The accompanying image is the Jellyfish nebula [IC443] and associated emission nebulosity [IC444] on the Gemini/Orion border. The two bright stars in this image are Eta and Mu Geminorum, Mu [Tejat] is on the left and Eta [Propus] is on the right.
The Jellyfish nebula is a supernova remnant lying 5,000 light years away. It is both very large, and very faint – an earlier Hyperstar image of the Jellyfish nebula had real difficulty in capturing the fine detail, showing just how faint it really is. Interestingly, IC443 also has a very strong SII [Sulphur 2 narrowband] emission, whereas IC444 lying just next door does not appear to show up at all in SII.
Note the nice little reflection nebula [blue region] lying within IC444. However, both IC443 and IC444 are strong emitters in the H-alpha band. In fact, there is a very strong infrared emitter in IC444 that we discovered from this image. It looks like a bright red star, and if you “zoom in” it looks like a planetary nebula. Noel found the co-ordinates for this object and by inputting these co-ordinates into Sinbad we found that this corresponded to IRAS 06185+2336!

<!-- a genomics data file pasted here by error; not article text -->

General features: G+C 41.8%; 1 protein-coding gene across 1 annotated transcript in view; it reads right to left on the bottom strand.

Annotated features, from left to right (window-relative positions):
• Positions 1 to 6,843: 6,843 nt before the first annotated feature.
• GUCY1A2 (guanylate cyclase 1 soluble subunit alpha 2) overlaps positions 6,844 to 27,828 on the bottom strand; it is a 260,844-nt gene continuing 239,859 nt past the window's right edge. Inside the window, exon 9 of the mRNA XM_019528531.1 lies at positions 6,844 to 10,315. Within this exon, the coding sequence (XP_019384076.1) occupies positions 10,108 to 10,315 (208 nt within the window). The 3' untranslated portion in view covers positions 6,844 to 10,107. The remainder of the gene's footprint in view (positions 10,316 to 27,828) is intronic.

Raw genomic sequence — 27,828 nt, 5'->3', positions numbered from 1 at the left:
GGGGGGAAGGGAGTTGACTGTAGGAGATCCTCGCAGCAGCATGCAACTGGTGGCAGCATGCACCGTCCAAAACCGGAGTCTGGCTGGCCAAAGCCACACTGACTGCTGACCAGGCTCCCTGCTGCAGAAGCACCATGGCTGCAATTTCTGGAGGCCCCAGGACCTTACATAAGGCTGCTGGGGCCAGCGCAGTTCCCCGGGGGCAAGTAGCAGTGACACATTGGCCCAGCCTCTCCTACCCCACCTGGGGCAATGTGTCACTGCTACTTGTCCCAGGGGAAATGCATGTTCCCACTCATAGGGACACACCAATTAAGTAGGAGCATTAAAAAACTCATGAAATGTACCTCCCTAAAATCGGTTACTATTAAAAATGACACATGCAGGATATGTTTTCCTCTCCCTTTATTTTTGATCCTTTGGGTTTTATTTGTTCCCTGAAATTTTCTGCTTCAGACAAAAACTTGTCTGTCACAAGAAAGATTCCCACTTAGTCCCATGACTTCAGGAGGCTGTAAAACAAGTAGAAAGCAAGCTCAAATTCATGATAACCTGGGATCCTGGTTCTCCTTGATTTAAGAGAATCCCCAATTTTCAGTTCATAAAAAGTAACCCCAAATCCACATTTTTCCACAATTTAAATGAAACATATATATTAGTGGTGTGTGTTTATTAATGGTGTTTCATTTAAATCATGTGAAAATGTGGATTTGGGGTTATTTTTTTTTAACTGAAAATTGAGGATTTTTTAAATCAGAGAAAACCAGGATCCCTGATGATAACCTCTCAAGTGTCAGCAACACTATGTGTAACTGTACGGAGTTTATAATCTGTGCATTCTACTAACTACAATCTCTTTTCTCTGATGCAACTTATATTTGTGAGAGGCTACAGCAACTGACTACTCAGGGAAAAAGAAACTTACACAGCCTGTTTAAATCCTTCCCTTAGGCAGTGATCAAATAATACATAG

This image is so far made up from 4 hours and 40 minutes of H-alpha using 20-minute subs, 3 hours and 40 minutes of SII using 20-minute subs, and 3 hours of RGB [IDAS filter] using 10-minute subs. Noel Carboni has combined the data expertly to produce the image you see here, but more raw data is definitely required to bring the best out of this region.
You can see that the image will benefit greatly from some more H-alpha, and perhaps a little more RGB data as well if I can get it. The weather recently has not been good for imaging, and I only managed to get the 3 hours of RGB just before fog became a major problem. Such are the joys of deep-sky imaging during the winter months.